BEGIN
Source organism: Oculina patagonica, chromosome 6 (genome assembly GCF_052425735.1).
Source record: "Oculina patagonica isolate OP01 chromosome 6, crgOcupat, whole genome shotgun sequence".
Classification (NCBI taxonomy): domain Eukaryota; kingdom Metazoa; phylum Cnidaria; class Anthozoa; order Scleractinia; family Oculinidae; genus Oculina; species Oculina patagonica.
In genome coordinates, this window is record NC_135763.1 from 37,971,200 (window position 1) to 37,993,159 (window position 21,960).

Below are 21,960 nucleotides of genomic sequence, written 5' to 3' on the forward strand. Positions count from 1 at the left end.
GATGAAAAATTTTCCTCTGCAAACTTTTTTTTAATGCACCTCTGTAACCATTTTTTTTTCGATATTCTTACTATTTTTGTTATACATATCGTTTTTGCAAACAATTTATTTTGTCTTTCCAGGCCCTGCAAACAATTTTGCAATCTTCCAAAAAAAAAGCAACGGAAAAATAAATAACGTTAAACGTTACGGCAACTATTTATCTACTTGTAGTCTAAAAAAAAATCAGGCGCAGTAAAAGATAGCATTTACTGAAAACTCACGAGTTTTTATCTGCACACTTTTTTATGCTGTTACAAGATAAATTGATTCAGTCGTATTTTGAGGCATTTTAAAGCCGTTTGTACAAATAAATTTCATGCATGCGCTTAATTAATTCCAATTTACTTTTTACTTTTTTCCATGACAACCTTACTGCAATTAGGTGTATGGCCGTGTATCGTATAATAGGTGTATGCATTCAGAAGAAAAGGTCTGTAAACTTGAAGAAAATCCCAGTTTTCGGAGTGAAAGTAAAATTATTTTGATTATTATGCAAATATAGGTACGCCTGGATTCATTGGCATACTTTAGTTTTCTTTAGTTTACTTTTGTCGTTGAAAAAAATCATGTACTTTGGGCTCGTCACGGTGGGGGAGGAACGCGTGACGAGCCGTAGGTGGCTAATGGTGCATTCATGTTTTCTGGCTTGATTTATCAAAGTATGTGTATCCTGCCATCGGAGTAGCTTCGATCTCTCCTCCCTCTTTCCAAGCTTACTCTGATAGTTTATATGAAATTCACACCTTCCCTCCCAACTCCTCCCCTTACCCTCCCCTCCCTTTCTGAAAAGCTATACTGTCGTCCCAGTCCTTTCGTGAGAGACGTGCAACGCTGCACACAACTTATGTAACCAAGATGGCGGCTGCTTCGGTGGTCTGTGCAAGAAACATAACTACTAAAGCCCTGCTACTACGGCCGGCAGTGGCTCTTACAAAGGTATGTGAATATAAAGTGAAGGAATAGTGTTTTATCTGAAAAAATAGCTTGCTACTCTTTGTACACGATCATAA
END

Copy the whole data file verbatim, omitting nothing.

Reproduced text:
Source organism: Oculina patagonica, chromosome 6 (genome assembly GCF_052425735.1).
Source record: "Oculina patagonica isolate OP01 chromosome 6, crgOcupat, whole genome shotgun sequence".
Classification (NCBI taxonomy): domain Eukaryota; kingdom Metazoa; phylum Cnidaria; class Anthozoa; order Scleractinia; family Oculinidae; genus Oculina; species Oculina patagonica.
In genome coordinates, this window is record NC_135763.1 from 37,971,200 (window position 1) to 37,993,159 (window position 21,960).

Below are 21,960 nucleotides of genomic sequence, written 5' to 3' on the forward strand. Positions count from 1 at the left end.
GATGAAAAATTTTCCTCTGCAAACTTTTTTTTAATGCACCTCTGTAACCATTTTTTTTTCGATATTCTTACTATTTTTGTTATACATATCGTTTTTGCAAACAATTTATTTTGTCTTTCCAGGCCCTGCAAACAATTTTGCAATCTTCCAAAAAAAAAGCAACGGAAAAATAAATAACGTTAAACGTTACGGCAACTATTTATCTACTTGTAGTCTAAAAAAAAATCAGGCGCAGTAAAAGATAGCATTTACTGAAAACTCACGAGTTTTTATCTGCACACTTTTTTATGCTGTTACAAGATAAATTGATTCAGTCGTATTTTGAGGCATTTTAAAGCCGTTTGTACAAATAAATTTCATGCATGCGCTTAATTAATTCCAATTTACTTTTTACTTTTTTCCATGACAACCTTACTGCAATTAGGTGTATGGCCGTGTATCGTATAATAGGTGTATGCATTCAGAAGAAAAGGTCTGTAAACTTGAAGAAAATCCCAGTTTTCGGAGTGAAAGTAAAATTATTTTGATTATTATGCAAATATAGGTACGCCTGGATTCATTGGCATACTTTAGTTTTCTTTAGTTTACTTTTGTCGTTGAAAAAAATCATGTACTTTGGGCTCGTCACGGTGGGGGAGGAACGCGTGACGAGCCGTAGGTGGCTAATGGTGCATTCATGTTTTCTGGCTTGATTTATCAAAGTATGTGTATCCTGCCATCGGAGTAGCTTCGATCTCTCCTCCCTCTTTCCAAGCTTACTCTGATAGTTTATATGAAATTCACACCTTCCCTCCCAACTCCTCCCCTTACCCTCCCCTCCCTTTCTGAAAAGCTATACTGTCGTCCCAGTCCTTTCGTGAGAGACGTGCAACGCTGCACACAACTTATGTAACCAAGATGGCGGCTGCTTCGGTGGTCTGTGCAAGAAACATAACTACTAAAGCCCTGCTACTACGGCCGGCAGTGGCTCTTACAAAGGTATGTGAATATAAAGTGAAGGAATAGTGTTTTATCTGAAAAAATAGCTTGCTACTCTTTGTACACGATCATAA